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    The world has a way of making what was once controversial safe for consumption. For evidence, look no further than Lou Reed's upcoming induction into the Rock and Roll Hall of Fame. The same holds true for Virtu Financial (VIRT), which successfully completed its initial public offering last week.

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    Chinese e-commerce company Baozun Inc filed with U.S. regulators for an initial public offering of American Depository Shares. Morgan Stanley, Credit Suisse and BofA Merrill Lynch are underwriting the IPO, the company said in a preliminary prospectus filed with the U.S Securities and Exchange Commission on Friday.

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    The number of companies going public got off to a slow start in the first quarter. Just this week, two tech companies -- Etsy (ETSY) and Virtu  -- made a quite a splash with their debuts on the Nasdaq exchange. Must Read: 10 New Stocks Billionaire David Einhorn Loves Both stocks soared on their first day of trading on Thursday, a sign that there's still a demand for shares of hot IPOs.

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    Money raised through stock market listings in western Europe has hit a 15-year high so far this year, despite a slight fall in the number of deals, Thomson Reuters data showed on Friday. Initial public offerings in the region have raised $20.5 billion this year, 6 percent more than 2014, despite a decline in the number of deals to 55 from 64.

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    Russian railcar manufacturer United Wagon Company plans to float at least 10 percent of its shares on the Moscow exchange, it said on Friday, representing Russia's first initial public offering in more than a year.

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    Russia's United Wagon Company said on Friday it planned an initial public offering on the Moscow Exchange of at least 10 percent of its shares by the end of the month. The company, part of the ICT Group headed by Russian billionaire Alexander Nesis, said in a statement that the share price would be announced prior to the placement.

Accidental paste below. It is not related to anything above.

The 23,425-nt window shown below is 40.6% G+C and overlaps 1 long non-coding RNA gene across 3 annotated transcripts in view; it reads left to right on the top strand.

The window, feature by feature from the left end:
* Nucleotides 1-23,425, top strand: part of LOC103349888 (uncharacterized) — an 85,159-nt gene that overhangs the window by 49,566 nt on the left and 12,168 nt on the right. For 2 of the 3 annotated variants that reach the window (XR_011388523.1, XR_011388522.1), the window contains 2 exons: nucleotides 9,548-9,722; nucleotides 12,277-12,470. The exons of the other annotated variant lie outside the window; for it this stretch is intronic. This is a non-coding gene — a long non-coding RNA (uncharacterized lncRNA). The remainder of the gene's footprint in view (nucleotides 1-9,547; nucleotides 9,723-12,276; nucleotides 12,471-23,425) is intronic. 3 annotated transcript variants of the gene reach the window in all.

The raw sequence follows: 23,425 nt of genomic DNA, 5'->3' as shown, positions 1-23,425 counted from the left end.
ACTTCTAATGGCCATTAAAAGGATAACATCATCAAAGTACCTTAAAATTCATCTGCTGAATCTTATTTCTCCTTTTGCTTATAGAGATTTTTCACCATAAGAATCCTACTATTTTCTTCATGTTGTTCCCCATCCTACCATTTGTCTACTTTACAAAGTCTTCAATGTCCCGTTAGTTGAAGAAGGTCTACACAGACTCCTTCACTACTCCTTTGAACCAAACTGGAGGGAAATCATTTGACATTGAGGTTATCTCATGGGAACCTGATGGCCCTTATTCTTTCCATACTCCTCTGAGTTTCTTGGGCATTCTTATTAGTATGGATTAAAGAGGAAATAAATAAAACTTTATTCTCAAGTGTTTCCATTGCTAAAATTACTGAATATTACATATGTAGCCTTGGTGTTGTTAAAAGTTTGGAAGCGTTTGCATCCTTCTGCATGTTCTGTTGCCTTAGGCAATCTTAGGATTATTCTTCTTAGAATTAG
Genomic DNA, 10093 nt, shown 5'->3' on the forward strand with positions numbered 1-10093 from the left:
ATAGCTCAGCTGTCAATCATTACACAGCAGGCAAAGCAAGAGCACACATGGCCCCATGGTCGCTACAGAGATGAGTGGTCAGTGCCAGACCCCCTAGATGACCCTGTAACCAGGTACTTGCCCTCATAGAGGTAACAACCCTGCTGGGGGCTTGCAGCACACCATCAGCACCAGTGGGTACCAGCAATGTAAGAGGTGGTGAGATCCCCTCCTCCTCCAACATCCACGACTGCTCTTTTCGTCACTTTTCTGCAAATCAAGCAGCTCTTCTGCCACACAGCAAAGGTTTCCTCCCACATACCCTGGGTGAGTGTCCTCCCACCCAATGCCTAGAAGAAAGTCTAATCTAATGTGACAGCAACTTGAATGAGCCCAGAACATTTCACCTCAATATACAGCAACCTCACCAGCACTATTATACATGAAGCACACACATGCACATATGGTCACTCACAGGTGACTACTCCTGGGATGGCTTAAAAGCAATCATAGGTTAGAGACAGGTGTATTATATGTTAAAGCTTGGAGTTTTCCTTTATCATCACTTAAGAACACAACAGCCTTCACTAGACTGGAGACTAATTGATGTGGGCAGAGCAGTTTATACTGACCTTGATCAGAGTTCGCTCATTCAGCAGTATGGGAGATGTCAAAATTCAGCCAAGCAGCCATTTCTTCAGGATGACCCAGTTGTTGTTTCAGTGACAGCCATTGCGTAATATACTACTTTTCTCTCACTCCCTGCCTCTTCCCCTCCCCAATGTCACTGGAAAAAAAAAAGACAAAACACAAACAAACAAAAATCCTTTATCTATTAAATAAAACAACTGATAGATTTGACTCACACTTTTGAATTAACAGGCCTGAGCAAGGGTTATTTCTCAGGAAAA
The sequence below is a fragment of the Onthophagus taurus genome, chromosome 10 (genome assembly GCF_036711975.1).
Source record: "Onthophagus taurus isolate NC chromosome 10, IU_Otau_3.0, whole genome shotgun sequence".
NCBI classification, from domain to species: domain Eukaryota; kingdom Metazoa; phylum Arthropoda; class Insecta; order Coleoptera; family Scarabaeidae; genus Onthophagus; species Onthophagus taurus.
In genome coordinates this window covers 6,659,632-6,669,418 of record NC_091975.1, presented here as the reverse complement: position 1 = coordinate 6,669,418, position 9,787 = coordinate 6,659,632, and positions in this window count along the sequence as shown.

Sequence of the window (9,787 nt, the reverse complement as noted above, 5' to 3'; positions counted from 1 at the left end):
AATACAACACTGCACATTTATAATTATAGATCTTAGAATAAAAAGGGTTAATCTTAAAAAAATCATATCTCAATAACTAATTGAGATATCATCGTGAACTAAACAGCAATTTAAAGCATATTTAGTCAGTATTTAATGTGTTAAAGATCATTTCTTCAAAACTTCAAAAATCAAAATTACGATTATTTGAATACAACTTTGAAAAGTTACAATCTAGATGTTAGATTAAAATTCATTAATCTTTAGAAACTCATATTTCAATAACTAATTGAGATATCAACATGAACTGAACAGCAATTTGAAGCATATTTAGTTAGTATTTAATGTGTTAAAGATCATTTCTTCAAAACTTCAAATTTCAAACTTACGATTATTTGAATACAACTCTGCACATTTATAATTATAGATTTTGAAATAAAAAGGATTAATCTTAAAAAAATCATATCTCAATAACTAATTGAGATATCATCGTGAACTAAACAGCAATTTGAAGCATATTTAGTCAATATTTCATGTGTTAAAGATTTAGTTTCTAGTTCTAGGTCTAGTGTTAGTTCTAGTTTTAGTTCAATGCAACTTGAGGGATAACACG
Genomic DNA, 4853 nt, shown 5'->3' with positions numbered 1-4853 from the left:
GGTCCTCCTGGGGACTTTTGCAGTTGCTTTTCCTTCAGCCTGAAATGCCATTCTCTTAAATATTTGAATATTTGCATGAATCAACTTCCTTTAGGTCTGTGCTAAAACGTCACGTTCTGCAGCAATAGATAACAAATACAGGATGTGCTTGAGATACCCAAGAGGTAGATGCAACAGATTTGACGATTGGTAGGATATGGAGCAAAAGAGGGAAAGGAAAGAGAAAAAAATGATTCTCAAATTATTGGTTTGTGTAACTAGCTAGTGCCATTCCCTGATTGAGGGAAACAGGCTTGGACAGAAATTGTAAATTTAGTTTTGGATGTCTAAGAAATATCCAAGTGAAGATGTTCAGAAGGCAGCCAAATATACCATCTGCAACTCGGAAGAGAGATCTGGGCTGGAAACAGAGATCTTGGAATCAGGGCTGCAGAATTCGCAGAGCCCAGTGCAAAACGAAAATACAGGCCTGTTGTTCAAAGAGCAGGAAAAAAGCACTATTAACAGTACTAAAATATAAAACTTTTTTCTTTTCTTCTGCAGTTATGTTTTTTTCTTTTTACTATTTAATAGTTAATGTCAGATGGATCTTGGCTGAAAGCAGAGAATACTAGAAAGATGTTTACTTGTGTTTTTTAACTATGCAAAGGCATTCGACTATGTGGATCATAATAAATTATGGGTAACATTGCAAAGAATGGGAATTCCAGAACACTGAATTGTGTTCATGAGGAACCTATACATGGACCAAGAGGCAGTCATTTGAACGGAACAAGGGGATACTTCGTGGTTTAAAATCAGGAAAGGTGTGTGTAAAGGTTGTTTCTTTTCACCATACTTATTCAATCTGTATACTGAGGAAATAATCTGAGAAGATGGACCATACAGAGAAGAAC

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    Shares of Etsy Inc. (ETSY), an online marketplace for handmade and vintage goods, surged Thursday, more than doubling in their market debut. The stock opened at $31, 94% above its initial public offering price, but closed below that mark at $30.. Etsy (ETSY) priced its initial public offering at $16 a share on Wednesday, at the high end of its range, indicating strong demand from investors.

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    Party City Holdco Inc. (PRTY) said late Wednesday it had priced its initial public offering at $17 per share, the top of the IPO's indicative range. The party-goods seller said the 21.88- million-share IPO would include a greenshoe option for underwriters to buy an additional 3.3 milion shares. A Reuters report said the pricing would bring in about$ 372 million, valuing Party City at roughly $1.97 billion.

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     Etsy , the Brooklyn-based online marketplace, debuted on the New York Stock Exchange on Thursday at $31 a share, nearly double its initial public offering price of $16 a share. The stock reached a peak of $35.74, more than double the IPO price, shortly after it began trading, but quickly sold off down into the $30 range.

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     Etsy , the Brooklyn-based online marketplace, debuted on the New York Stock Exchange on Thursday at $31 a share, nearly double its initial public offering price of $16 a share. The stock reached a peak of $35.74, more than double the IPO price, shortly after it began trading, but quickly sold off down into the $30 range.